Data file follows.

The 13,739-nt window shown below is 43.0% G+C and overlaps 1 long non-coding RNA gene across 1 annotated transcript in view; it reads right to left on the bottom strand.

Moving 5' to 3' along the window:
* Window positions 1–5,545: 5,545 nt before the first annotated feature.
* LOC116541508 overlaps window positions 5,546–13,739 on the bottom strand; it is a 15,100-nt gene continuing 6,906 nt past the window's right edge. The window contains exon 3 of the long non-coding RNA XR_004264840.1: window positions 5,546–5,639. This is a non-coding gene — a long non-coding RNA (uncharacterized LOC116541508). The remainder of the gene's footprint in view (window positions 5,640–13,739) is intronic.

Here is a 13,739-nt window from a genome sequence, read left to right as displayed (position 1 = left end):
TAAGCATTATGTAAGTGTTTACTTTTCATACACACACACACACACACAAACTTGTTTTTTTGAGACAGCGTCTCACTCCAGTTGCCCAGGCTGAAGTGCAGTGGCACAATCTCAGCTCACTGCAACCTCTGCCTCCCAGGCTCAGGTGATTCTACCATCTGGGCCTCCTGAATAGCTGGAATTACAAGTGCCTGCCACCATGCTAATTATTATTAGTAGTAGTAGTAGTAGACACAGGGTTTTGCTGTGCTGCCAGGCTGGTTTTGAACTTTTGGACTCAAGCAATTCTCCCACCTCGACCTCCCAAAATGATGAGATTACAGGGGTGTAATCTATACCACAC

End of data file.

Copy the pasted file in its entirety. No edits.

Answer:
The 13,739-nt window shown below is 43.0% G+C and overlaps 1 long non-coding RNA gene across 1 annotated transcript in view; it reads right to left on the bottom strand.

Moving 5' to 3' along the window:
* Window positions 1–5,545: 5,545 nt before the first annotated feature.
* LOC116541508 overlaps window positions 5,546–13,739 on the bottom strand; it is a 15,100-nt gene continuing 6,906 nt past the window's right edge. The window contains exon 3 of the long non-coding RNA XR_004264840.1: window positions 5,546–5,639. This is a non-coding gene — a long non-coding RNA (uncharacterized LOC116541508). The remainder of the gene's footprint in view (window positions 5,640–13,739) is intronic.

Here is a 13,739-nt window from a genome sequence, read left to right as displayed (position 1 = left end):
TAAGCATTATGTAAGTGTTTACTTTTCATACACACACACACACACACAAACTTGTTTTTTTGAGACAGCGTCTCACTCCAGTTGCCCAGGCTGAAGTGCAGTGGCACAATCTCAGCTCACTGCAACCTCTGCCTCCCAGGCTCAGGTGATTCTACCATCTGGGCCTCCTGAATAGCTGGAATTACAAGTGCCTGCCACCATGCTAATTATTATTAGTAGTAGTAGTAGTAGACACAGGGTTTTGCTGTGCTGCCAGGCTGGTTTTGAACTTTTGGACTCAAGCAATTCTCCCACCTCGACCTCCCAAAATGATGAGATTACAGGGGTGTAATCTATACCACAC